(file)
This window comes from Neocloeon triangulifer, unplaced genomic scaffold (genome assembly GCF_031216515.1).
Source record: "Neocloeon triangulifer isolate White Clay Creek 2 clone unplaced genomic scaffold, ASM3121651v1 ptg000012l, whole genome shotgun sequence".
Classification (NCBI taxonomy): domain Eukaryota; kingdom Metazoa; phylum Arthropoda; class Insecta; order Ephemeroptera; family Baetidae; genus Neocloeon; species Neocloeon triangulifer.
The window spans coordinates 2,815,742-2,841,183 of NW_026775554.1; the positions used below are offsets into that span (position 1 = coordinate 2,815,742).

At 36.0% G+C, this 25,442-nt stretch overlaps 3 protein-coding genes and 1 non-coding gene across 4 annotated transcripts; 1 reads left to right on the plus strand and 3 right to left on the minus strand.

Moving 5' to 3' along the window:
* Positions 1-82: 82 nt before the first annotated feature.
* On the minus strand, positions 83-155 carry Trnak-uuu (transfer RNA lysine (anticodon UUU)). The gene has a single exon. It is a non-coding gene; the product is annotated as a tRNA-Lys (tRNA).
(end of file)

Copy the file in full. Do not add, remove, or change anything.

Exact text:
This window comes from Neocloeon triangulifer, unplaced genomic scaffold (genome assembly GCF_031216515.1).
Source record: "Neocloeon triangulifer isolate White Clay Creek 2 clone unplaced genomic scaffold, ASM3121651v1 ptg000012l, whole genome shotgun sequence".
Classification (NCBI taxonomy): domain Eukaryota; kingdom Metazoa; phylum Arthropoda; class Insecta; order Ephemeroptera; family Baetidae; genus Neocloeon; species Neocloeon triangulifer.
The window spans coordinates 2,815,742-2,841,183 of NW_026775554.1; the positions used below are offsets into that span (position 1 = coordinate 2,815,742).

At 36.0% G+C, this 25,442-nt stretch overlaps 3 protein-coding genes and 1 non-coding gene across 4 annotated transcripts; 1 reads left to right on the plus strand and 3 right to left on the minus strand.

Moving 5' to 3' along the window:
* Positions 1-82: 82 nt before the first annotated feature.
* On the minus strand, positions 83-155 carry Trnak-uuu (transfer RNA lysine (anticodon UUU)). The gene has a single exon. It is a non-coding gene; the product is annotated as a tRNA-Lys (tRNA).